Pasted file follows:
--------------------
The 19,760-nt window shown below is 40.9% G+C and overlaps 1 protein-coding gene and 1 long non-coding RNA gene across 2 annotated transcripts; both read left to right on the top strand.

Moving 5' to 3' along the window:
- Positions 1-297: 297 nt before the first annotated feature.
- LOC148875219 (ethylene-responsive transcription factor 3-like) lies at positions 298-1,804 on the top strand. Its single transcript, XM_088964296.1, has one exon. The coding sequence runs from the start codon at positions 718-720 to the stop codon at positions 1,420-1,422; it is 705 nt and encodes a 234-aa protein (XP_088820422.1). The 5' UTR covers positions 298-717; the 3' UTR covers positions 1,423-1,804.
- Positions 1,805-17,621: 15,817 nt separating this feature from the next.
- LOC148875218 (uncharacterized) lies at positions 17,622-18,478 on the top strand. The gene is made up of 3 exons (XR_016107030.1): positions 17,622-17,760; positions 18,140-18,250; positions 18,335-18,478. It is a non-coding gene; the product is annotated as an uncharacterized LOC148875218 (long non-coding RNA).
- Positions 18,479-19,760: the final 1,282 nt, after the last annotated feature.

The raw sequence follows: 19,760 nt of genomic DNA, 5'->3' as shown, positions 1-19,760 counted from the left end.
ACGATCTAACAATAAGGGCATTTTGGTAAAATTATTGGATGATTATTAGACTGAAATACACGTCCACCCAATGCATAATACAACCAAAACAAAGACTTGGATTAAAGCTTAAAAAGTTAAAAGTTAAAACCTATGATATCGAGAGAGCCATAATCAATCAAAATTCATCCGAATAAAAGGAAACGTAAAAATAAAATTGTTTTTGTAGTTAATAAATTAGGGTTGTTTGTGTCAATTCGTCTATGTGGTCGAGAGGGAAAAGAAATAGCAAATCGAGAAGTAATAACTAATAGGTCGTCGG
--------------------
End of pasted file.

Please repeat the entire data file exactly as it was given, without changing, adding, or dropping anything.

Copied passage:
The 19,760-nt window shown below is 40.9% G+C and overlaps 1 protein-coding gene and 1 long non-coding RNA gene across 2 annotated transcripts; both read left to right on the top strand.

Moving 5' to 3' along the window:
- Positions 1-297: 297 nt before the first annotated feature.
- LOC148875219 (ethylene-responsive transcription factor 3-like) lies at positions 298-1,804 on the top strand. Its single transcript, XM_088964296.1, has one exon. The coding sequence runs from the start codon at positions 718-720 to the stop codon at positions 1,420-1,422; it is 705 nt and encodes a 234-aa protein (XP_088820422.1). The 5' UTR covers positions 298-717; the 3' UTR covers positions 1,423-1,804.
- Positions 1,805-17,621: 15,817 nt separating this feature from the next.
- LOC148875218 (uncharacterized) lies at positions 17,622-18,478 on the top strand. The gene is made up of 3 exons (XR_016107030.1): positions 17,622-17,760; positions 18,140-18,250; positions 18,335-18,478. It is a non-coding gene; the product is annotated as an uncharacterized LOC148875218 (long non-coding RNA).
- Positions 18,479-19,760: the final 1,282 nt, after the last annotated feature.

The raw sequence follows: 19,760 nt of genomic DNA, 5'->3' as shown, positions 1-19,760 counted from the left end.
ACGATCTAACAATAAGGGCATTTTGGTAAAATTATTGGATGATTATTAGACTGAAATACACGTCCACCCAATGCATAATACAACCAAAACAAAGACTTGGATTAAAGCTTAAAAAGTTAAAAGTTAAAACCTATGATATCGAGAGAGCCATAATCAATCAAAATTCATCCGAATAAAAGGAAACGTAAAAATAAAATTGTTTTTGTAGTTAATAAATTAGGGTTGTTTGTGTCAATTCGTCTATGTGGTCGAGAGGGAAAAGAAATAGCAAATCGAGAAGTAATAACTAATAGGTCGTCGG